On April 27, U.S. EPA and U.S. Army Corps of Engineers proposed new draft guidance that they assert will expand the number of waters currently protected by the Federal Clean Water Act (“CWA”). While the proposed guidance will be applicable to all CWA programs, including discharge permits, spill response, water quality certification, and wetlands, it is in wetlands that it will likely have its greatest impact.
The draft guidance provides interpretations of recent Supreme Court opinions on CWA jurisdiction, and asserts that the understandings of the court rulings as set forth in the guidance will lead to an increase in the extent of waters covered by the federal programs as compared to those currently covered. In the wake of Supreme Court opinions, such at that in Rapanos v. United States, 547 U.S. 715 (2006) where the court failed to muster a clear majority behind a clearly articulated standard, courts and the agencies have been uncertain about the jurisdictional boundaries of the CWA. This guidance is an attempt to restore some predictability and consistency.
However, the draft guidance still relies on a case-by-case analysis by EPA and the Corps. It therefore contains lengthy discussions of how the “significant nexus” test espoused by Justice Kennedy in Rapanos may be applied in various circumstances, as well as considerable scientific and legal analysis of the issues in its appendix.
Perhaps most significantly, the draft guidance clearly states that it is intended as a precursor to a rulemaking that will make the principles in the guidance legally enforceable. According to the Federal Register notice, the EPA is accepting public comments on the draft guidance through July 1, 2011.
The following is a summary of key points in the draft guidance.
According to the draft guidance, the following waters are subject to CWA jurisdiction:
- Traditional navigable waters
- Interstate waters
- Wetlands adjacent to either traditional navigable waters or interstate waters
- Non-navigable tributaries to traditional navigable waters that are relatively permanent, meaning they contain water at least seasonally
- Wetlands that directly abut relatively permanent waters
In addition, the following waters are protected by the CWA if a fact-specific analysis determines they have a “significant nexus” to a traditional navigable water or interstate water:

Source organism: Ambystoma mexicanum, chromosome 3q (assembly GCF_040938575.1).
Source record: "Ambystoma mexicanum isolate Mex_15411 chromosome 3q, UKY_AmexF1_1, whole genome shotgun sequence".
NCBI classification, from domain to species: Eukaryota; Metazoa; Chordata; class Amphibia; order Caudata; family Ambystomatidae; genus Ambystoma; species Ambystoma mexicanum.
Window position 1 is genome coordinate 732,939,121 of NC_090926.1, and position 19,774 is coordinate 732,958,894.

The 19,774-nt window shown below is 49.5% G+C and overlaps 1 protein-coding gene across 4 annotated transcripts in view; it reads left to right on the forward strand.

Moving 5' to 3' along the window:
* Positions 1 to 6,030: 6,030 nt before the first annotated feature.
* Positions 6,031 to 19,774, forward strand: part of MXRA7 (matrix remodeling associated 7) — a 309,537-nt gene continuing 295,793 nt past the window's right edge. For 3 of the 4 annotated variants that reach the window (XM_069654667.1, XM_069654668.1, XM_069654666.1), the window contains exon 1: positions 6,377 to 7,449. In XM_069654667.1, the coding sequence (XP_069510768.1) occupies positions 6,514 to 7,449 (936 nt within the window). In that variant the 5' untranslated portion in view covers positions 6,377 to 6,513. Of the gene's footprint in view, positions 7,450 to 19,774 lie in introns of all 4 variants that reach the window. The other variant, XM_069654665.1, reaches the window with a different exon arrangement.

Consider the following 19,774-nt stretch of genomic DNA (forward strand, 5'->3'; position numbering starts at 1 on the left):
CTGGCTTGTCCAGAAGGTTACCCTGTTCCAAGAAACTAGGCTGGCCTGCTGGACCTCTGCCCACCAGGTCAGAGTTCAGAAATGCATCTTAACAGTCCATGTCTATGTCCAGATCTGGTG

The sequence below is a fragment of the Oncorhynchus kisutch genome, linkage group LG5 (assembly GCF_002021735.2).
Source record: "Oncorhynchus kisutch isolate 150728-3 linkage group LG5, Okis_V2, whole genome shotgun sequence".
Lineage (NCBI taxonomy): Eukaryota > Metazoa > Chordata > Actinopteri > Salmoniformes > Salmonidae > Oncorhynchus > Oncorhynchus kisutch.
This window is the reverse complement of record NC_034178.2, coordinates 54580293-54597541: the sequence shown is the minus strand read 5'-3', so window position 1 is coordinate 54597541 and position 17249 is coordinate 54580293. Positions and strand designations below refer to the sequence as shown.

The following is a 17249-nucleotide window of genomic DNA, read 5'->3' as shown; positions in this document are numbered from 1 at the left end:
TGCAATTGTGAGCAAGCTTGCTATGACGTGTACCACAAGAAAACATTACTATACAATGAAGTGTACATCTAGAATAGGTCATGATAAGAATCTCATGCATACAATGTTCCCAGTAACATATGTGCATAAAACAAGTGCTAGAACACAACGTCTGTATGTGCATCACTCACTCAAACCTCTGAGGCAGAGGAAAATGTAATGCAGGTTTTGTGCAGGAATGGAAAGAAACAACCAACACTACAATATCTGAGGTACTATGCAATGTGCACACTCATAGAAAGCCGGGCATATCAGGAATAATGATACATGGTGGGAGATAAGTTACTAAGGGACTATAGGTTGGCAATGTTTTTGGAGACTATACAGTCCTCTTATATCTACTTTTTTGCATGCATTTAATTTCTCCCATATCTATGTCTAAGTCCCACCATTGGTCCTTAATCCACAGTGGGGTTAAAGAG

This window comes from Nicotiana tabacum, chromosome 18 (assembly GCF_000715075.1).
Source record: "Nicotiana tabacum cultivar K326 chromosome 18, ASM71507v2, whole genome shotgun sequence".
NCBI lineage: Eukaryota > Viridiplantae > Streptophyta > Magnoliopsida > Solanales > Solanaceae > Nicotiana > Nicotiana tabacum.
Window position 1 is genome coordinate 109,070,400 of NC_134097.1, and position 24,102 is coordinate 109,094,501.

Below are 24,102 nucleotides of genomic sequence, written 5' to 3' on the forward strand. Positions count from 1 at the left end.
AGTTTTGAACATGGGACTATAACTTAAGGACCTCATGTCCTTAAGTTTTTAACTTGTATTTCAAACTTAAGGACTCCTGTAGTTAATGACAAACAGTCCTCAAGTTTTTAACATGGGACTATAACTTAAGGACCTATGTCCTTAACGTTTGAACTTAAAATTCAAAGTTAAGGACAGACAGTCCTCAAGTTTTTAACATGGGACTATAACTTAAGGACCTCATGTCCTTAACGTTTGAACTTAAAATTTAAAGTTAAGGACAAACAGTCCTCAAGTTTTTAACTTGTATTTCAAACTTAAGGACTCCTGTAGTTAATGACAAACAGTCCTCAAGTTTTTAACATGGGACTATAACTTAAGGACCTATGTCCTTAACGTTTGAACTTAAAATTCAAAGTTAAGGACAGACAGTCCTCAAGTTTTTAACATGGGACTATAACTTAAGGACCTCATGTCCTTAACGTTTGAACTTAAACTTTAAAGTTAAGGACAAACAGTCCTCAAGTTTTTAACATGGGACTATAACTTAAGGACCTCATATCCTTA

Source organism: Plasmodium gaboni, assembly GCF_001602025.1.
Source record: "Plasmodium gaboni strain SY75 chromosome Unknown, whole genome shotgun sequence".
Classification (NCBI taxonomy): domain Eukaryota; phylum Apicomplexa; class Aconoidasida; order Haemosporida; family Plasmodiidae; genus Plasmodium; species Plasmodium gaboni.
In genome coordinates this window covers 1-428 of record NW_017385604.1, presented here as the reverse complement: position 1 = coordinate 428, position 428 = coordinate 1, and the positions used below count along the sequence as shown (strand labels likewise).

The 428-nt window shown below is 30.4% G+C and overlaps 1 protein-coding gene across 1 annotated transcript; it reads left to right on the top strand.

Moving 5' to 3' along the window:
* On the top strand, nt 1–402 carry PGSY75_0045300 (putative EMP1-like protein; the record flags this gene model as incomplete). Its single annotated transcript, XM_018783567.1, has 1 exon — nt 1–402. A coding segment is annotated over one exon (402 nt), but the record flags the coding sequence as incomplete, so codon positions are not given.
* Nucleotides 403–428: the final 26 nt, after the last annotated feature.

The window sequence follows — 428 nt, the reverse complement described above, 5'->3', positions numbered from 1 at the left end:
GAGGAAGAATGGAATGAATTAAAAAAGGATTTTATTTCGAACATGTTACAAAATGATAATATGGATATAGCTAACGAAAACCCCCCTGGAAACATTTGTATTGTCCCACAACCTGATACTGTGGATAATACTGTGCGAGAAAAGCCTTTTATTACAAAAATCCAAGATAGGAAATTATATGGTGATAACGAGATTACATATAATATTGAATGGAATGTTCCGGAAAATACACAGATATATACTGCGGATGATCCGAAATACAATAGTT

- Tributaries to traditional navigable waters or interstate waters
- Wetlands adjacent to jurisdictional tributaries to traditional navigable waters or interstate waters
- Waters that fall under the “other waters” category of the regulations. The guidance divides these waters into two categories, those that are physically proximate to other jurisdictional waters and those that are not, and discusses how each category should be evaluated.
The following aquatic areas are generally not protected by the CWA:
- Wet areas that are not tributaries or open waters and do not meet the agencies’ regulatory definition of “wetlands”
- Waters excluded from coverage under the CWA by existing regulations
- Waters that lack a “significant nexus” where one is required for a water to be protected by the CWA
- Artificially irrigated areas that would revert to upland should irrigation cease
- Artificial lakes or ponds created by excavating and/or diking dry land and used exclusively for such purposes as stock watering, irrigation, settling basins, or rice growing
- Artificial reflecting pools or swimming pools created by excavating and/or diking dry land
- Small ornamental waters created by excavating and/or diking dry land for primarily aesthetic reasons
- Water-filled depressions created incidental to construction activity
- Groundwater drained through subsurface drainage systems and
- Erosional features (gullies and rills), and swales and ditches that are not tributaries or wetlands